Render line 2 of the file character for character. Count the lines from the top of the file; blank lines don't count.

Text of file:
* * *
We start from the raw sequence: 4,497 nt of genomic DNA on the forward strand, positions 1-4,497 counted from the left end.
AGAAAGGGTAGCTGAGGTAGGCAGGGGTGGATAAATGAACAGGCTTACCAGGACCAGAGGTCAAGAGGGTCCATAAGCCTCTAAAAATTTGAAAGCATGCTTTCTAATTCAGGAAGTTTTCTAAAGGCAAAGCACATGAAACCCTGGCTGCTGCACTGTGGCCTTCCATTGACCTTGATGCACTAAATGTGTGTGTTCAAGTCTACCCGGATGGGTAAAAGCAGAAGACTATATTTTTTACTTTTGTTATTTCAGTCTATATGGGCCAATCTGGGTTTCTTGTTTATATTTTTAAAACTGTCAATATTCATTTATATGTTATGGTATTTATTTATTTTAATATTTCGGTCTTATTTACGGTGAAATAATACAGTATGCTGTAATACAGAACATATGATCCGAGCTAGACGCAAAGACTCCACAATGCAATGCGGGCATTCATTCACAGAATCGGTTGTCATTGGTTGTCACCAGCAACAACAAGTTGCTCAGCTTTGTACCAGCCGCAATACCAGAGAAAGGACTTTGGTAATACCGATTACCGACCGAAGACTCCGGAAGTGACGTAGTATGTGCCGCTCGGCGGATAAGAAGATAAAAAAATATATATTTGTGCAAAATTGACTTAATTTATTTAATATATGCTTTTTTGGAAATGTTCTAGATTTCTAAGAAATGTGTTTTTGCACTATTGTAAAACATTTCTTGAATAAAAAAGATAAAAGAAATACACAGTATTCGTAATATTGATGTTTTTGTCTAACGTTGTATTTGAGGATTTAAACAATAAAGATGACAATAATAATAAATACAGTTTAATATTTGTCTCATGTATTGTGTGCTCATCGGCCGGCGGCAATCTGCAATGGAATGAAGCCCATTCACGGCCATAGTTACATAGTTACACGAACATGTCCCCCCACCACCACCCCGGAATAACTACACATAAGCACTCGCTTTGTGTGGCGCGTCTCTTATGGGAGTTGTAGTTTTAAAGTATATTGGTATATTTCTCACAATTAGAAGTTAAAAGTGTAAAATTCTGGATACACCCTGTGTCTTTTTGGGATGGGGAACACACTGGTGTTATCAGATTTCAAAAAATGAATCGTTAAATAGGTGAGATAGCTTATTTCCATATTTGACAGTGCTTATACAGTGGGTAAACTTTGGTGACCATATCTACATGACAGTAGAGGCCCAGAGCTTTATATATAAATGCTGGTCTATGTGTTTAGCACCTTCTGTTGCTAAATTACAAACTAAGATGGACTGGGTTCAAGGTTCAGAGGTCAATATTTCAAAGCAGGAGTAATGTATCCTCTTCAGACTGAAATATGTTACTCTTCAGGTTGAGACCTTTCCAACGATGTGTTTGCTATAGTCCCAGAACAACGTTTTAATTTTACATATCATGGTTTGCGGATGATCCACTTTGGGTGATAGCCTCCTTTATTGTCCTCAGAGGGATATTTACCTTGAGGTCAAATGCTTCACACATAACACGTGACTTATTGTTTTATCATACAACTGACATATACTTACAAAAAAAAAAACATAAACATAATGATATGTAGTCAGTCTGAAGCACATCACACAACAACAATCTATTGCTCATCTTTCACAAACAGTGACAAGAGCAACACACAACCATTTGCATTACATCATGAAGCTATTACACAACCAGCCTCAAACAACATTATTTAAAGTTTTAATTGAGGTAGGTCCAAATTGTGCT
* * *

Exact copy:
AGAAAGGGTAGCTGAGGTAGGCAGGGGTGGATAAATGAACAGGCTTACCAGGACCAGAGGTCAAGAGGGTCCATAAGCCTCTAAAAATTTGAAAGCATGCTTTCTAATTCAGGAAGTTTTCTAAAGGCAAAGCACATGAAACCCTGGCTGCTGCACTGTGGCCTTCCATTGACCTTGATGCACTAAATGTGTGTGTTCAAGTCTACCCGGATGGGTAAAAGCAGAAGACTATATTTTTTACTTTTGTTATTTCAGTCTATATGGGCCAATCTGGGTTTCTTGTTTATATTTTTAAAACTGTCAATATTCATTTATATGTTATGGTATTTATTTATTTTAATATTTCGGTCTTATTTACGGTGAAATAATACAGTATGCTGTAATACAGAACATATGATCCGAGCTAGACGCAAAGACTCCACAATGCAATGCGGGCATTCATTCACAGAATCGGTTGTCATTGGTTGTCACCAGCAACAACAAGTTGCTCAGCTTTGTACCAGCCGCAATACCAGAGAAAGGACTTTGGTAATACCGATTACCGACCGAAGACTCCGGAAGTGACGTAGTATGTGCCGCTCGGCGGATAAGAAGATAAAAAAATATATATTTGTGCAAAATTGACTTAATTTATTTAATATATGCTTTTTTGGAAATGTTCTAGATTTCTAAGAAATGTGTTTTTGCACTATTGTAAAACATTTCTTGAATAAAAAAGATAAAAGAAATACACAGTATTCGTAATATTGATGTTTTTGTCTAACGTTGTATTTGAGGATTTAAACAATAAAGATGACAATAATAATAAATACAGTTTAATATTTGTCTCATGTATTGTGTGCTCATCGGCCGGCGGCAATCTGCAATGGAATGAAGCCCATTCACGGCCATAGTTACATAGTTACACGAACATGTCCCCCCACCACCACCCCGGAATAACTACACATAAGCACTCGCTTTGTGTGGCGCGTCTCTTATGGGAGTTGTAGTTTTAAAGTATATTGGTATATTTCTCACAATTAGAAGTTAAAAGTGTAAAATTCTGGATACACCCTGTGTCTTTTTGGGATGGGGAACACACTGGTGTTATCAGATTTCAAAAAATGAATCGTTAAATAGGTGAGATAGCTTATTTCCATATTTGACAGTGCTTATACAGTGGGTAAACTTTGGTGACCATATCTACATGACAGTAGAGGCCCAGAGCTTTATATATAAATGCTGGTCTATGTGTTTAGCACCTTCTGTTGCTAAATTACAAACTAAGATGGACTGGGTTCAAGGTTCAGAGGTCAATATTTCAAAGCAGGAGTAATGTATCCTCTTCAGACTGAAATATGTTACTCTTCAGGTTGAGACCTTTCCAACGATGTGTTTGCTATAGTCCCAGAACAACGTTTTAATTTTACATATCATGGTTTGCGGATGATCCACTTTGGGTGATAGCCTCCTTTATTGTCCTCAGAGGGATATTTACCTTGAGGTCAAATGCTTCACACATAACACGTGACTTATTGTTTTATCATACAACTGACATATACTTACAAAAAAAAAAACATAAACATAATGATATGTAGTCAGTCTGAAGCACATCACACAACAACAATCTATTGCTCATCTTTCACAAACAGTGACAAGAGCAACACACAACCATTTGCATTACATCATGAAGCTATTACACAACCAGCCTCAAACAACATTATTTAAAGTTTTAATTGAGGTAGGTCCAAATTGTGCT